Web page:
Russia, China should build a common semiconductor industry – Reuters

The only way to escape the pressure of US tech sanctions is to pool expertise and resources, without limits

The United States recently imposed some of the toughest semiconductor-related sanctions it has ever imposed on China. By using the “foreign direct proceeds rule, which prohibits the use of technology of American origin to the sanctioned party, even for third countries, the White House has banned the entire Chinese semiconductor industry from using chip manufacturing equipment led by the United States, with the aim of slowing the rise of chip technology. It’s the same move the US used against Huawei two years ago, but on a larger scale, and demonstrates President Joe Biden’s willingness to double down on the confrontation with Beijing, forcing him to pursue a path of autonomy in semiconductors.

US foreign policy is to actively destroy globalization in an effort to consolidate unilateral US dominance and undermine competing states. Although the United States once believed that globalization served American goals and interests, the history of American politics since Donald Trump became president has been that the mutual integration of American allies and rivals, through trade and investment, is wrong and contrary to American interests. Therefore, the United States strives to create a global political confrontation in order to maintain its critical strategic advantages and to divide the world again into respective blocs, so that it can legitimize its position through ideology.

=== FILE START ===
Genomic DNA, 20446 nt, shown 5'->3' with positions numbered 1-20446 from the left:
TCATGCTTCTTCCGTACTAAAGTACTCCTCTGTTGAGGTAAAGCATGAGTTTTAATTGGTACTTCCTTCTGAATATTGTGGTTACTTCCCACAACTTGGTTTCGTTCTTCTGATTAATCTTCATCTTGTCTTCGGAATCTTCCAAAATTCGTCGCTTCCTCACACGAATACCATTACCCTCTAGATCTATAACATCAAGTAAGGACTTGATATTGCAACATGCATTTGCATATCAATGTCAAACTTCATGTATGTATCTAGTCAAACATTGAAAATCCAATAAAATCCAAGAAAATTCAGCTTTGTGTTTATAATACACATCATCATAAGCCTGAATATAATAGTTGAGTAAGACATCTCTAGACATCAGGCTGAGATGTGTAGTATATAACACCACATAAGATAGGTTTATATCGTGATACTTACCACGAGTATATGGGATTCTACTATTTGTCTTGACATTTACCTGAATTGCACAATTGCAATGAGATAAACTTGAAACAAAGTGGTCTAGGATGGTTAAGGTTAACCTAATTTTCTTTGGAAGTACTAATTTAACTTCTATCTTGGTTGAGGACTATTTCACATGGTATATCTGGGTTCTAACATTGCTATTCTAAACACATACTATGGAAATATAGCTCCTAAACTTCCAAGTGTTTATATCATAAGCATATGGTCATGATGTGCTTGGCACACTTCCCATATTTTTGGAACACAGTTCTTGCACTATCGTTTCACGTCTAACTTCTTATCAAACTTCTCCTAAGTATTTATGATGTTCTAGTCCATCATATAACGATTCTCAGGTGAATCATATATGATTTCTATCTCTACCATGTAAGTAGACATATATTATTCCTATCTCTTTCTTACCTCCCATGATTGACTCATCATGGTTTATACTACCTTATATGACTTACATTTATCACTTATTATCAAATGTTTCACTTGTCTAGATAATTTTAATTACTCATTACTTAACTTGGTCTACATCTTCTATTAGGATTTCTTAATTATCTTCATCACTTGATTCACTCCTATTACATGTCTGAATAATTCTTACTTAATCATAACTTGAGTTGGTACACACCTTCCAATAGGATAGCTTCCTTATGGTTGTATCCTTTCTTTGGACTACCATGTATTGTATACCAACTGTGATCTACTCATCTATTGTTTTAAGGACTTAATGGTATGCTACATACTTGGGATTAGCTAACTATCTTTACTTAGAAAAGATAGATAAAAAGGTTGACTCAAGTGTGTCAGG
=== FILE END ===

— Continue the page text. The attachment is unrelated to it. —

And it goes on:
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US targets Chinese tech sector – Reuters

While Trump only cared about China, Biden escalated this to a whole new level and unleashed a double-deal against Moscow and Beijing, heating conflict and tensions to levels never seen in the original Cold War. This means, like it or not, that China and Russia will continue to be each other’s strategic partners amid the aggression shown by the United States via NATO and the Ukraine, as well as with regard to Taiwan. While China has long been risk averse, advocated stability and strived to integrate more with the West, being cautious in its actions, the latest US moves show that whatever Beijing does, Washington will continue. to continue decoupling more and more, and the world is not going to go back to how it was. Therefore, China cannot depend on the West to achieve its economic and technological goals.

In this case, China should, regardless of Western sanctions, take a long-term perspective and recognize that deeper economic integration with Russia is a necessity, not a low priority accessory. China’s attempt to strengthen its economic relationship with the wider West has been sabotaged by the United States, which, as the above shows, is deliberately initiating a geopolitical confrontation to force its allies to comply, as is saw it with NATO and Ukraine. What happened to the Comprehensive Agreement on Investment (CAI) between China and the EU? It was undermined by the United States, which used the Xinjiang issue to launch give and take sanctions to sabotage it. What happens now to China’s attempts to better integrate with its neighbors in Southeast Asia? The United States is again trying to create tension in Taiwan to foster uncertainty and force countries to take sides.